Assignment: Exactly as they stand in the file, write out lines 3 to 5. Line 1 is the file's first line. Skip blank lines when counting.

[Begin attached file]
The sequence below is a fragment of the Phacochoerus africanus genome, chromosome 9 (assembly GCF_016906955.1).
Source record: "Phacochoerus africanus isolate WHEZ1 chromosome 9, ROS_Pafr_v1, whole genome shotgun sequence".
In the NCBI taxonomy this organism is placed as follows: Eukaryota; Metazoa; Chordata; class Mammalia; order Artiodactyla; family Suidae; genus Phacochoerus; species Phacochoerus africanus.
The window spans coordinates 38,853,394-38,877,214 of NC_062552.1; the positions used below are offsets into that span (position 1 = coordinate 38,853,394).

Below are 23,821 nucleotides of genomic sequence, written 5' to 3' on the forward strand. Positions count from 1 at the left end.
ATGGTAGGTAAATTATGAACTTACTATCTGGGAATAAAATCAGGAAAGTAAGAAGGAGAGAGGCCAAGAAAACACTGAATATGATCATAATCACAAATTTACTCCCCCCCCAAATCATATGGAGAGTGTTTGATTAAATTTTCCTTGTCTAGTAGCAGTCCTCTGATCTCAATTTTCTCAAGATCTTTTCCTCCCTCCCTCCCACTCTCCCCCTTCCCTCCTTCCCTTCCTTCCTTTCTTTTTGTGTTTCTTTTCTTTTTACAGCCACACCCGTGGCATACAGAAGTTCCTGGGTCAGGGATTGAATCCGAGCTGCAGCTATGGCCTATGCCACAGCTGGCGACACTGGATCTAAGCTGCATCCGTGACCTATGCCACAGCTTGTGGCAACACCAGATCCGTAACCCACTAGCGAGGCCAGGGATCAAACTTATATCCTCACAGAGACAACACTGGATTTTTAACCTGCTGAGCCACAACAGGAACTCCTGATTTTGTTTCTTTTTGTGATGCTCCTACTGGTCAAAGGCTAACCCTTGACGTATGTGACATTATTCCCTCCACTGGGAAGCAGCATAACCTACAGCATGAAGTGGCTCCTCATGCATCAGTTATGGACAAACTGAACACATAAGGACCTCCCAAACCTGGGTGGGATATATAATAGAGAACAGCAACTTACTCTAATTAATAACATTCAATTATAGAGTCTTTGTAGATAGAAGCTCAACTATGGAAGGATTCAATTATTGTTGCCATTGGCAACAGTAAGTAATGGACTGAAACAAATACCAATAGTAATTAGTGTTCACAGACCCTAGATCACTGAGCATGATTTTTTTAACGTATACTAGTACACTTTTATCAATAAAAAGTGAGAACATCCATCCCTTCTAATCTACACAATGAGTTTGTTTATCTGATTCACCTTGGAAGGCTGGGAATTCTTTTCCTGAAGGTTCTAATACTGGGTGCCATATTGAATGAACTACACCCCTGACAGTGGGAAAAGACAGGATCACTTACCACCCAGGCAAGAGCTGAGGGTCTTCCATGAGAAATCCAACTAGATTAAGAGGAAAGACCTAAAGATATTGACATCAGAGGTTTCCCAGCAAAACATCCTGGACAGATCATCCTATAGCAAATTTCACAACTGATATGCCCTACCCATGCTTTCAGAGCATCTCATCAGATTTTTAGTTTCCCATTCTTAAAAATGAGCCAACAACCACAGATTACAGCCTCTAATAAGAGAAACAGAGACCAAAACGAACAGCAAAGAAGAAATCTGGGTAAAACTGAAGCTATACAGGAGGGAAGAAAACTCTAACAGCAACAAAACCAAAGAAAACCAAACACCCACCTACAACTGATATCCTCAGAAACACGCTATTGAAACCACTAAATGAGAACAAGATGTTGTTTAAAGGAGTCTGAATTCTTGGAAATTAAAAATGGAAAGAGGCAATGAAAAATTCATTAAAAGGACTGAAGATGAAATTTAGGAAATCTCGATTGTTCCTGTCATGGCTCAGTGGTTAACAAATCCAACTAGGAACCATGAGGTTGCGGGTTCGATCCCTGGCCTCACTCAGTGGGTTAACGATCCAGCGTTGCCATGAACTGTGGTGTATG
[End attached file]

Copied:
In the NCBI taxonomy this organism is placed as follows: Eukaryota; Metazoa; Chordata; class Mammalia; order Artiodactyla; family Suidae; genus Phacochoerus; species Phacochoerus africanus.
The window spans coordinates 38,853,394-38,877,214 of NC_062552.1; the positions used below are offsets into that span (position 1 = coordinate 38,853,394).

Below are 23,821 nucleotides of genomic sequence, written 5' to 3' on the forward strand. Positions count from 1 at the left end.